Alice Medrich is known for being the queen of all things sweet and in her newest cookbook, Flavor Flours, she bakes a plethora of treats using wheat-free alternative flours. Medrich takes on teff, buckwheat, sorghum, chesnut flour and other ancient flours and transforms them into dynamic desserts. The book is organized by flour with information on its flavor and how it behaves in baked goods. Medrich outlines her innovative baking techniques to work with this new set of gluten-free flours and discusses how to experiment with them in the kitchen. With over 125 recipes to choose from, the gluten-free baker will be hard pressed not to find a favorite. Simple and straightforward recipes like crepes, waffles or brownies share the space with more pronounced goodies like white rice chiffon cake and ricotta cheesecake. This cookbook is not just for gluten-free eater but anyone who enjoys tinkering in the kitchen.
Makes about forty 3-inch cookies
Crispy, crunchy almond cookies are elegantly thin and buttery. They partner perfectly with creamy desserts like custards, pudding, and ice cream. Rice flour plays a neutral role here, allowing the flavor of butter and almonds to shine. Classic tuiles are cooled over a rolling pin (see the sidebar on page 69 for methods, including a shortcut) to make them resemble the roof tiles they are named for, but you can also skip that step and make them flat.
4 tablespoons (1/2 stick/55 grams) unsalted butter, melted, plus more for greasing the foil
2 large egg whites
2 teaspoons water
1/2 cup (100 grams) sugar
3 tablespoons (30 grams) white rice flour or scant 1/3 cup (30 grams) Thai white rice flour
1/4 teaspoon pure almond extract Scant
1/2 teaspoon salt
2/3 cup (70 grams) sliced almonds Equipment 2 baking sheets Silicone baking mats (optional) Rolling pin or small cups for shaping (optional)
1. Line the baking sheets with regular foil (dull side facing up) or silicone mats and grease the foil or silicone lightly but thoroughly, or line the sheets with nonstick foil, nonstick side up (see Note).
2. In a medium bowl, mix the egg whites with the water, sugar, rice flour, almond extract, and salt until well blended. Stir in the butter and almonds. Cover the bowl and let the batter rest for several hours or overnight in the refrigerator to let the flour absorb moisture.
3. Position racks in the upper and lower thirds of the oven (or one rack in the center if you are baking only one sheet at a time) and preheat the oven to 325°F.
4. Stir the batter. Drop level teaspoons 2 inches apart on the lined baking sheets. Use the back of the spoon to smear the batter into 2½-inch rounds—tuiles baked on greased foil will spread a little; those baked on silicone or nonstick foil will not. Bake, watching carefully, for 12 to 15 minutes, rotating the sheets from front to back and top to bottom about halfway through the baking time, until the tuiles are mostly deep golden brown. If the cookies are not baked enough, they will not be completely crisp when cool, nor will they come off the foil easily.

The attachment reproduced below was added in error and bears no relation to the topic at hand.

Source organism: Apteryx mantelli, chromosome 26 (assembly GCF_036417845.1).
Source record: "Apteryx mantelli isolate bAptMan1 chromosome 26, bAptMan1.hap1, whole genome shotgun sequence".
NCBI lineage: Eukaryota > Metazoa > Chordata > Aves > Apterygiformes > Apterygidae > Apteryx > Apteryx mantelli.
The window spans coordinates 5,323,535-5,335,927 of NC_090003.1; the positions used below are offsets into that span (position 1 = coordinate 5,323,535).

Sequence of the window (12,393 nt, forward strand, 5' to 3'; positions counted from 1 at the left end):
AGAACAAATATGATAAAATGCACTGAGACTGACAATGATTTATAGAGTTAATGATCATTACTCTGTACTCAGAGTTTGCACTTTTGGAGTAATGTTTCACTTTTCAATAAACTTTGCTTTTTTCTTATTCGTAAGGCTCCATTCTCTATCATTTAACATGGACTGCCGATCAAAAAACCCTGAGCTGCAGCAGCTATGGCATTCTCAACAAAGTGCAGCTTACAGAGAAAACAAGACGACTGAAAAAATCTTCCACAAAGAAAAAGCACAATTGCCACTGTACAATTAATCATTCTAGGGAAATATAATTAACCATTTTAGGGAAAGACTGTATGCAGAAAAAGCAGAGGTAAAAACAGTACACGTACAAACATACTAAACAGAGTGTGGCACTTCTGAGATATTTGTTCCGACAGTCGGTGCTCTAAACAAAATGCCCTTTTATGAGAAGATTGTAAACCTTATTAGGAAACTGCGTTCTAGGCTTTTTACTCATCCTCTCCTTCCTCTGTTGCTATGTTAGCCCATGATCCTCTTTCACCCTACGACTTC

5. Slide the foil sheets onto racks and let the cookies cool completely before removing them. Or, if using silicone mats, transfer the hot cookies to a rack to cool.
6. To retain crispness, put the cookies in an airtight container as soon as they are cool. They may be stored airtight for at least 1 month
Note: Tuile batter baked on greased foil spreads in the oven, making slightly irregular-shaped cookies with thin, delicate edges. The batter will not spread on nonstick foil or silicone mats, so you must spread it to the diameter that you want before the sheets go into the oven. The edges of the tuiles will not be as delicate as those baked on foil, but they will hold their shapes.
Shaping Tuiles To make traditional curved tuiles, you must shape the cookies while they are still hot, so you might want to bake only one sheet at a time until you get the hang of it. For silicone mats: Slide a small metal spatula under each cookie immediately, or as soon as you can do so without deforming them. Drape cookies over a rolling pin (anchored so it will not roll) or into custard cups or any small container that will give them an interesting shape. Move the cookies to a cooling rack when they are cool enough to keep their shape. Repeat until all of the tuiles are shaped. (If the cookies become too brittle, return them to the oven for a couple of minutes until they are hot and flexible again.)
Tuiles baked on regular foil tend to stick until they are completely cool, so use this trick for shaping a whole sheet at a time: Grasp the edges of the foil as soon as the sheet comes from the oven (without touching the hot pan or the cookies) and roll the foil into a fat cylinder, gently curving the attached cookies like potato chips. Crimp or secure the foil with a paper clip. When cool, unroll the foil carefully and remove the tuiles.
Excerpted from Flavor Flours by Alice Medrich (Artisan Books). Copyright © 2014. Photographs by Leigh Beisch.